For the past 300 years, the historical pattern has been for the era marked by a century to continue into the following century by fourteen or fifteen years.
Let me explain. Everyone knows that the 19th Century, its uprightness, its optimism and sense of purpose, the halcyon days of British Empire, came to an end with World War I, starting in 1914 and building to a nasty crescendo by 1916. The 20th Century had arrived, and it had some real horrors in store for us.
But if we return back another hundred years, we notice that the 18th Century ends in 1815 with the final defeat of Napoleon, that final project of the Enlightenment and of the French Revolution. With the Congress of Vienna in 1814-1815, we have a new Europe along the lines of Metternich’s plan, and the 19th Century at last is here.
In 1713 and 1714, we have the Treaties of Utrecht, Baden, and Rastatt, bringing an end to the era of Spain as a major power, and the rise of the Habsburgs. Louis XIV dies in 1715, after reigning for 72 years. The Baroque period is over, and we are now firmly in the 18th Century.
We still live in the 20th Century. Nothing much significant has changed in our lives in the past twenty years. Symptoms of a deeper rot are appearing here and there, foreshadowing a larger crisis, but the crisis itself has not arrived yet. We still live in an era of Pax Americana, the old republic very much a strained and tired Empire now, with the U.S. Dollar as the world’s reserve currency.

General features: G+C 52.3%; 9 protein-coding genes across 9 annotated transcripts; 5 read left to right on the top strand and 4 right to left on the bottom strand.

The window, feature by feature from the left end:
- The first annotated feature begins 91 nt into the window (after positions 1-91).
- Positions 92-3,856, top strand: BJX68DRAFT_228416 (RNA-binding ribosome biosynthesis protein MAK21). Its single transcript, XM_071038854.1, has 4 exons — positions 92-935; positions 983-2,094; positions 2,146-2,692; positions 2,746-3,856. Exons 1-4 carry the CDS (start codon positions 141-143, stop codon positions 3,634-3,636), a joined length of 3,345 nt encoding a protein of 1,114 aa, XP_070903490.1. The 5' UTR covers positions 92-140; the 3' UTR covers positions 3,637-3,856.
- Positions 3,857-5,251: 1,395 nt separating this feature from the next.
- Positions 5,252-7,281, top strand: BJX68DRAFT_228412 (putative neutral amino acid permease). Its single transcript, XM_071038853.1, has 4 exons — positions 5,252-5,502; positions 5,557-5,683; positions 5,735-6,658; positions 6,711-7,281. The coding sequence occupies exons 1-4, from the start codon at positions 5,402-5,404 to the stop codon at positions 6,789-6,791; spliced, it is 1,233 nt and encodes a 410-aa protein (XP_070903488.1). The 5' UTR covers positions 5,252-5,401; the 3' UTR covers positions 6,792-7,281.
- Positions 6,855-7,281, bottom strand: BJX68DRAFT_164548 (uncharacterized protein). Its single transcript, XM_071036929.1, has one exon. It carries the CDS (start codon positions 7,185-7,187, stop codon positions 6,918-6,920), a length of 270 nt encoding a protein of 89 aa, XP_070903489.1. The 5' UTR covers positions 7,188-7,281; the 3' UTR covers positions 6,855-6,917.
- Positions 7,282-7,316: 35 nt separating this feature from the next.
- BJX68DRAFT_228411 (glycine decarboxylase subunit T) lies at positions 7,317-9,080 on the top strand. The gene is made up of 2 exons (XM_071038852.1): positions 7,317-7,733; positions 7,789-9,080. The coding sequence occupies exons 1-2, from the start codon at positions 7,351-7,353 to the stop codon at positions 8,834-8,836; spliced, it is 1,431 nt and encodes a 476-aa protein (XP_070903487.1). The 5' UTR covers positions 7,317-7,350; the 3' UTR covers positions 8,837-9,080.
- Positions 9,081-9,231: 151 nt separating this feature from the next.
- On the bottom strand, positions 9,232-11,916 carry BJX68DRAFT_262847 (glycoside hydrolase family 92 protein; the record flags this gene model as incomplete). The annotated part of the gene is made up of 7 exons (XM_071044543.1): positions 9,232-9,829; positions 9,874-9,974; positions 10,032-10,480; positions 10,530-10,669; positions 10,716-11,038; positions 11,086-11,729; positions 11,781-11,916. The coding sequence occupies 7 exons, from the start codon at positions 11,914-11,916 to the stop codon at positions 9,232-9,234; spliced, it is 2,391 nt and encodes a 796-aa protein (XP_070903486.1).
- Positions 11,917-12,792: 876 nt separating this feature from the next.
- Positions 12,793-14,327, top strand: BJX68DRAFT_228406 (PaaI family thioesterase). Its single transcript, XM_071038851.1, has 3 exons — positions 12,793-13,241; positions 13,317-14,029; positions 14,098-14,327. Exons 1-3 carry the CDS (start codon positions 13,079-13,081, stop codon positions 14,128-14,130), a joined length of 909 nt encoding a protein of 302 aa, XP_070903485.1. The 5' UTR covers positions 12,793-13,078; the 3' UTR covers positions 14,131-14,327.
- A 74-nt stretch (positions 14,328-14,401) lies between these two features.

That is going to change.
The next task for History is to dismantle the untenable structures and institutions put in place by late Modernity, which have been extended now as far as they can go. Our debt-based monetary system will collapse, our unbacked fiats will be worthless. The debts and unmeetable obligations will all default.
There are ironies and great contradictions as the former home and hope of Liberty becomes viciously unfree and increasingly despotic. Our leaders no longer govern, but try instead to rule us — they are less legitimate with each passing day, their laws corrupt or worse. They are nearly finished, and will be swept away with the tide.
Just as in 1914, the internationalist system will break down, dashing the hopes of the would-be first-world nations. We will probably have a pretty good war as well, or many local ones worldwide. These transitions tend to involve war.
Deflation first — it clears the way for the complete loss of faith and hyperinflation that will follow. The next big wave down in the financial markets is the battering ram. The U.S. national debt is about faith, so is quantitative easing, and so is the very idea of magical coins that could ever be “worth” a trillion dollars. When this is faith breaks, in concert with loss of faith in perpetual growth and unlimited cheap energy, then things will move very, very quickly.
There is nothing any of us can do at this point, except navigate the rapids as well as possible, and to stay out of the way of a dying empire, which is still very dangerous in its death throes. We are actually very privileged to be alive and witnessing this next transition, to what we do not know just yet. But what an honor to live at this time, not in ignorance but with an existential resolve to come out of it alive and much the wiser.